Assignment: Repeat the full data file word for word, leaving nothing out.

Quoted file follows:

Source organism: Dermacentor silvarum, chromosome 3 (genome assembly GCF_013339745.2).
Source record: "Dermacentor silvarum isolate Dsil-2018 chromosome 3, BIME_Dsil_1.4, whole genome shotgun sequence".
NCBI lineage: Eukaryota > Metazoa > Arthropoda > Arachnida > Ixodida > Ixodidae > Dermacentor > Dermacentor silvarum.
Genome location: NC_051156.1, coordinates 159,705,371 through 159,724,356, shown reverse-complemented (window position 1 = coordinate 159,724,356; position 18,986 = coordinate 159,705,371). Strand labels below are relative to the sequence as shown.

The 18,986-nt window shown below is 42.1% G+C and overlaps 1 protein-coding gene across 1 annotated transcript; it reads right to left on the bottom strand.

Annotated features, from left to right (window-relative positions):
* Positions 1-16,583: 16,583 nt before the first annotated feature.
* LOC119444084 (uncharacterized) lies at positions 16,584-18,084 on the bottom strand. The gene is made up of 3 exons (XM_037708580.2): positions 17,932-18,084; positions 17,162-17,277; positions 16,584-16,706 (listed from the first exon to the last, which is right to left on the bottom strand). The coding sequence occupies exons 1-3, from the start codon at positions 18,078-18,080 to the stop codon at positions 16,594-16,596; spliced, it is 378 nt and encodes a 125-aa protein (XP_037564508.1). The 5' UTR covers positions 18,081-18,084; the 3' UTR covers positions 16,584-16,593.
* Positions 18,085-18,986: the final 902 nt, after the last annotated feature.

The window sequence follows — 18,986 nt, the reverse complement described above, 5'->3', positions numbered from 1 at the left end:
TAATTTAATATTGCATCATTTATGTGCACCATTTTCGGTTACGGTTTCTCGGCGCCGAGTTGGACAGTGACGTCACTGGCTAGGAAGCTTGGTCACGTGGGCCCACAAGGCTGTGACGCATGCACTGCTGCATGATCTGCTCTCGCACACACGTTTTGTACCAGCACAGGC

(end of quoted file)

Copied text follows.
Source organism: Dermacentor silvarum, chromosome 3 (genome assembly GCF_013339745.2).
Source record: "Dermacentor silvarum isolate Dsil-2018 chromosome 3, BIME_Dsil_1.4, whole genome shotgun sequence".
NCBI lineage: Eukaryota > Metazoa > Arthropoda > Arachnida > Ixodida > Ixodidae > Dermacentor > Dermacentor silvarum.
Genome location: NC_051156.1, coordinates 159,705,371 through 159,724,356, shown reverse-complemented (window position 1 = coordinate 159,724,356; position 18,986 = coordinate 159,705,371). Strand labels below are relative to the sequence as shown.

The 18,986-nt window shown below is 42.1% G+C and overlaps 1 protein-coding gene across 1 annotated transcript; it reads right to left on the bottom strand.

Annotated features, from left to right (window-relative positions):
* Positions 1-16,583: 16,583 nt before the first annotated feature.
* LOC119444084 (uncharacterized) lies at positions 16,584-18,084 on the bottom strand. The gene is made up of 3 exons (XM_037708580.2): positions 17,932-18,084; positions 17,162-17,277; positions 16,584-16,706 (listed from the first exon to the last, which is right to left on the bottom strand). The coding sequence occupies exons 1-3, from the start codon at positions 18,078-18,080 to the stop codon at positions 16,594-16,596; spliced, it is 378 nt and encodes a 125-aa protein (XP_037564508.1). The 5' UTR covers positions 18,081-18,084; the 3' UTR covers positions 16,584-16,593.
* Positions 18,085-18,986: the final 902 nt, after the last annotated feature.

The window sequence follows — 18,986 nt, the reverse complement described above, 5'->3', positions numbered from 1 at the left end:
TAATTTAATATTGCATCATTTATGTGCACCATTTTCGGTTACGGTTTCTCGGCGCCGAGTTGGACAGTGACGTCACTGGCTAGGAAGCTTGGTCACGTGGGCCCACAAGGCTGTGACGCATGCACTGCTGCATGATCTGCTCTCGCACACACGTTTTGTACCAGCACAGGC